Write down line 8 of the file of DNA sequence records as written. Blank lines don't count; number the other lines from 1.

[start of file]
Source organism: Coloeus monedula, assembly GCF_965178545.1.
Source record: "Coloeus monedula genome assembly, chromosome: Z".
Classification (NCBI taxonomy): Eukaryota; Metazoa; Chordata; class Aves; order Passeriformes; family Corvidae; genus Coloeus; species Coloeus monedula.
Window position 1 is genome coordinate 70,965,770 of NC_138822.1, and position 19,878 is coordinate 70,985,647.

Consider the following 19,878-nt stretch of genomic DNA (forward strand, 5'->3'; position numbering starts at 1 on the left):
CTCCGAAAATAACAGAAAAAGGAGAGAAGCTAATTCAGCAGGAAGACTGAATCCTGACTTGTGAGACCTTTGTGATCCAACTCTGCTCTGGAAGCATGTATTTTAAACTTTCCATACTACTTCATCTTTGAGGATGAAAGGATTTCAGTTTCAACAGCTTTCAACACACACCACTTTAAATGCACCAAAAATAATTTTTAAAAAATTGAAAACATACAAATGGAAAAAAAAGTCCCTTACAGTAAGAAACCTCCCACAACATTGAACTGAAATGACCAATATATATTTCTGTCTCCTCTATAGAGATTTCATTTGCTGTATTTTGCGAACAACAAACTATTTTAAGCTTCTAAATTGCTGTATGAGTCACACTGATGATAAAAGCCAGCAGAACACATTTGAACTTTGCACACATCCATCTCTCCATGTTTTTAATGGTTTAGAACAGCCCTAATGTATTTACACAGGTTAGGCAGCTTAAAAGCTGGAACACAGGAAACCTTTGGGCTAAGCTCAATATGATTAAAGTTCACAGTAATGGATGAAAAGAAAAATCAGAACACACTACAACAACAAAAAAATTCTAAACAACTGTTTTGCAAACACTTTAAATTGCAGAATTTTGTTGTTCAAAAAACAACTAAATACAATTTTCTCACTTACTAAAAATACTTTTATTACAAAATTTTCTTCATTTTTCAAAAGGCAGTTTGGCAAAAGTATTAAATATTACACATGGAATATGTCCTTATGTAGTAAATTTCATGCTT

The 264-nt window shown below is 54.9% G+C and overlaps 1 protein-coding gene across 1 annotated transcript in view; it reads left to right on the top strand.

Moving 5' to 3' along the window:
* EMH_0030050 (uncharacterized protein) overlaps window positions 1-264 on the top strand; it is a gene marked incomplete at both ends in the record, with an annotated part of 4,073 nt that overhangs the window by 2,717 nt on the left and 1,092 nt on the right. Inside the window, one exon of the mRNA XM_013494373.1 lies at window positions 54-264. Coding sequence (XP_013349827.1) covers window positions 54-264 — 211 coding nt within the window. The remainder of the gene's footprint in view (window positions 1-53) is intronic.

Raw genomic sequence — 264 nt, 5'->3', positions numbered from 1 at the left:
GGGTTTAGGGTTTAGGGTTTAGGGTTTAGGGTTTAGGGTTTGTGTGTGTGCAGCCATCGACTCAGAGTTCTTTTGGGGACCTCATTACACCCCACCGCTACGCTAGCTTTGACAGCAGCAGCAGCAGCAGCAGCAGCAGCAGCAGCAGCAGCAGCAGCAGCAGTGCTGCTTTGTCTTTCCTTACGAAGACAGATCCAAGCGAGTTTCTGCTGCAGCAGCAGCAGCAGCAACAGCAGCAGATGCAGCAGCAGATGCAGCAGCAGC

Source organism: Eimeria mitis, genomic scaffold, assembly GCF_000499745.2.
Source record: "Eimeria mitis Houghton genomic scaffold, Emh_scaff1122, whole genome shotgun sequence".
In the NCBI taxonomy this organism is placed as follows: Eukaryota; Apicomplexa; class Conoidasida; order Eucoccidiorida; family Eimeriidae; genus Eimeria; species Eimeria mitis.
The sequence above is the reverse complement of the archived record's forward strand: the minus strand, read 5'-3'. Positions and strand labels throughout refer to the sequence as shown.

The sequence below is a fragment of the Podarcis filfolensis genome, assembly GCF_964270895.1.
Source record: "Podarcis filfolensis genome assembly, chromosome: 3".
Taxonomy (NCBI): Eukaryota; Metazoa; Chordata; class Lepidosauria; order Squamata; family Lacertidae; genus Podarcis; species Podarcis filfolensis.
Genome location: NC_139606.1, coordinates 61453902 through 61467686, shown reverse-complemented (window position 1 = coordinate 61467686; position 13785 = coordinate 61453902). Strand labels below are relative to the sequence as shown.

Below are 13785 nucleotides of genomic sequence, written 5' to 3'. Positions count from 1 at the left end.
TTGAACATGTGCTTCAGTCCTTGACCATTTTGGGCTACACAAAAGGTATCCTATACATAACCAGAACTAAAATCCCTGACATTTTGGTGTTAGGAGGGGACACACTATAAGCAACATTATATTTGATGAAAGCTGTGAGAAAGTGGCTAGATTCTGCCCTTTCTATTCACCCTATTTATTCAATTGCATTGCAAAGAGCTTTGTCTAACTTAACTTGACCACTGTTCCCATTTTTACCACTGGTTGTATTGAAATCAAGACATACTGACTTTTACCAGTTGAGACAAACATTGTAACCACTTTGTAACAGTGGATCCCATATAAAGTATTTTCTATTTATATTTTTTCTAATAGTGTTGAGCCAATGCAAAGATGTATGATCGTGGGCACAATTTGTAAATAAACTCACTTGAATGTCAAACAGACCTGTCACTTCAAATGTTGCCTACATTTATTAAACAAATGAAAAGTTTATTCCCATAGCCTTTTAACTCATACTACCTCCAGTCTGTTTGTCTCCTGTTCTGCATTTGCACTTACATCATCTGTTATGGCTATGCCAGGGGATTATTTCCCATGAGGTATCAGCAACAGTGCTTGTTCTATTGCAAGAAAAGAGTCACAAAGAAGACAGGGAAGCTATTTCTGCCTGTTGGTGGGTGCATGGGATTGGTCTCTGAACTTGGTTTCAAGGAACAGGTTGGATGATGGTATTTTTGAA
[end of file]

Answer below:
Moving 5' to 3' along the window: